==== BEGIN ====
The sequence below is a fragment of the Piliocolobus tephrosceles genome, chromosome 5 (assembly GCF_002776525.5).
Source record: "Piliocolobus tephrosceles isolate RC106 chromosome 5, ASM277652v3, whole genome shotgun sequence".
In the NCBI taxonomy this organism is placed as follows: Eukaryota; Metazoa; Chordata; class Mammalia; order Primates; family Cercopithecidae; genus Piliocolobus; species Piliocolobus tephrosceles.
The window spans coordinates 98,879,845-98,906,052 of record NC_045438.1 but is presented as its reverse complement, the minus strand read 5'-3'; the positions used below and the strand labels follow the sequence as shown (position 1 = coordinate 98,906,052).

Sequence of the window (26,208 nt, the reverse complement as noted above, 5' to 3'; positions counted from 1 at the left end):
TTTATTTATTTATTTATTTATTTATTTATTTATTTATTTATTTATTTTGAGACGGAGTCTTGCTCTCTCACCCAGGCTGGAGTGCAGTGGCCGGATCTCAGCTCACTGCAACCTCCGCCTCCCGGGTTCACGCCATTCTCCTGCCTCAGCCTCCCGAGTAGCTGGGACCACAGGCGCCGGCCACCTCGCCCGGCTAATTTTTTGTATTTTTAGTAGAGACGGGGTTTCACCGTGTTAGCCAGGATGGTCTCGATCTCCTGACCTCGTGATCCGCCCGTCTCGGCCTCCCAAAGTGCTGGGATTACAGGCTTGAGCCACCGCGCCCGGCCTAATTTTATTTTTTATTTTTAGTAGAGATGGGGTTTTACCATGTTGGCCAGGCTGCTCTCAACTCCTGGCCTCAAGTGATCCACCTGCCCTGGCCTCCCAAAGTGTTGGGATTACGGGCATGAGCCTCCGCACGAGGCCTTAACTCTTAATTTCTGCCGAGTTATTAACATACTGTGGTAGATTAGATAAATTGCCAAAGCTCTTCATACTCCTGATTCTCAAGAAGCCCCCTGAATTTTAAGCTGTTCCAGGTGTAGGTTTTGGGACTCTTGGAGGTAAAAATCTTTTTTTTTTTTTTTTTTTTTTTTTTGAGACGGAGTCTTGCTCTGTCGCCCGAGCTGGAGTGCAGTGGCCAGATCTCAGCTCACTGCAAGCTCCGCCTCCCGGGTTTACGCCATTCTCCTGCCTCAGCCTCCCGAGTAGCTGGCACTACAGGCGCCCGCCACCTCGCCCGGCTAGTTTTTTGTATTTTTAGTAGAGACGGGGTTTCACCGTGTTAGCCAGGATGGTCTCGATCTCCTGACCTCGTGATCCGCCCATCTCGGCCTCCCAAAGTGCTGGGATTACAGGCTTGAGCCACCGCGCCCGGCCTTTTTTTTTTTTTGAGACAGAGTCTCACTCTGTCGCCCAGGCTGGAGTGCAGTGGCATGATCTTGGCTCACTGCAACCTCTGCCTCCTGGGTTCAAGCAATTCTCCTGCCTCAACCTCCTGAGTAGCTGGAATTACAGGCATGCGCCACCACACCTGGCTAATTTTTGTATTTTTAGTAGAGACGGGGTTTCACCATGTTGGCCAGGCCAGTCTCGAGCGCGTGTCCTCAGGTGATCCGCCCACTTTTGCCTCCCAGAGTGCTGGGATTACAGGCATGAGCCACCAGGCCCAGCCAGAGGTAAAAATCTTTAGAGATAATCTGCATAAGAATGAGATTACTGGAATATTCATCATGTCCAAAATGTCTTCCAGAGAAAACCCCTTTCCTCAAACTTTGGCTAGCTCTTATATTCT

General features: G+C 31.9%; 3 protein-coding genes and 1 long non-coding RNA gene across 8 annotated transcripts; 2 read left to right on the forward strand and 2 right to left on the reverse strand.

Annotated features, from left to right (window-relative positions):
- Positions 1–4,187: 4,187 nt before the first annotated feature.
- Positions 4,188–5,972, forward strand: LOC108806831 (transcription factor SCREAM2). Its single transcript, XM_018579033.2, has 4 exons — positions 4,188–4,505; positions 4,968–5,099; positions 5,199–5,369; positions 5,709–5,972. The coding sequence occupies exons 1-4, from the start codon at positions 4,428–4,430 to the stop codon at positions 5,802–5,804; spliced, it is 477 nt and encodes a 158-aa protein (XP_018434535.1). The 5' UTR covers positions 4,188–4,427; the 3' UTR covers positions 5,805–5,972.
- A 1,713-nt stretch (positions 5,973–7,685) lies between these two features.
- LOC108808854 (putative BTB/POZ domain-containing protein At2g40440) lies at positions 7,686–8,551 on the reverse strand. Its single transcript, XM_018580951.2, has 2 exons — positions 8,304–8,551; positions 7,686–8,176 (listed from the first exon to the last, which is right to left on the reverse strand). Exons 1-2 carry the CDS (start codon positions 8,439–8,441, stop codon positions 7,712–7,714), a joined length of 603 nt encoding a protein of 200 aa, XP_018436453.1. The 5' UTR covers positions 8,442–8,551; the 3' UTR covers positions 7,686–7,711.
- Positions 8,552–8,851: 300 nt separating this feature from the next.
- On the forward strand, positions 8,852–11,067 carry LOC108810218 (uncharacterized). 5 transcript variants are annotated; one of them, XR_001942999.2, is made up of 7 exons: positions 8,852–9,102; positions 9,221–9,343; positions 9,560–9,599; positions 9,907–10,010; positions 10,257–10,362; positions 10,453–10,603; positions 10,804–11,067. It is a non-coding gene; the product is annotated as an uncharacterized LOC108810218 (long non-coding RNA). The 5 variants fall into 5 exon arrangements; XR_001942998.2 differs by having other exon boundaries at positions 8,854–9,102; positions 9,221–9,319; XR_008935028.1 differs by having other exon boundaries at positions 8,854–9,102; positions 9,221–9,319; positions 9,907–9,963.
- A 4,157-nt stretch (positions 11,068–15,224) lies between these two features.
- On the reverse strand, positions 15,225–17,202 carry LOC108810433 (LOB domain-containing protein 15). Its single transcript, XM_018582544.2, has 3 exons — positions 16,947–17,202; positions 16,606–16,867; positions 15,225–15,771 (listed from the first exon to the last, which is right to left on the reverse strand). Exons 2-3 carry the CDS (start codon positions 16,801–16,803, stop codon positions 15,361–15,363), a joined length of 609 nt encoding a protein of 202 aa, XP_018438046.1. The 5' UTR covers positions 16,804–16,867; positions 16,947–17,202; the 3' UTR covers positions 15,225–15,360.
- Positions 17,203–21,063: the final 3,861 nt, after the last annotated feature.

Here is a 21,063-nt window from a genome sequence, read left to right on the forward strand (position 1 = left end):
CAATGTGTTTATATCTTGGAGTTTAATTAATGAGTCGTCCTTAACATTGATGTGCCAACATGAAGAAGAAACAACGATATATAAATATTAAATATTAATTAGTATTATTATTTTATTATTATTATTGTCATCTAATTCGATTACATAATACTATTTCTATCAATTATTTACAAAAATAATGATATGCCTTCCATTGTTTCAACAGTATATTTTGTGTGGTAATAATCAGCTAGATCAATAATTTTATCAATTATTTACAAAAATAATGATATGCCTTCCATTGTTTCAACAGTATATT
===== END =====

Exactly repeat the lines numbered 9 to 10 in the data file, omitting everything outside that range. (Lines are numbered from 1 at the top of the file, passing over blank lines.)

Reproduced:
- Positions 1–4,187: 4,187 nt before the first annotated feature.
- Positions 4,188–5,972, forward strand: LOC108806831 (transcription factor SCREAM2). Its single transcript, XM_018579033.2, has 4 exons — positions 4,188–4,505; positions 4,968–5,099; positions 5,199–5,369; positions 5,709–5,972. The coding sequence occupies exons 1-4, from the start codon at positions 4,428–4,430 to the stop codon at positions 5,802–5,804; spliced, it is 477 nt and encodes a 158-aa protein (XP_018434535.1). The 5' UTR covers positions 4,188–4,427; the 3' UTR covers positions 5,805–5,972.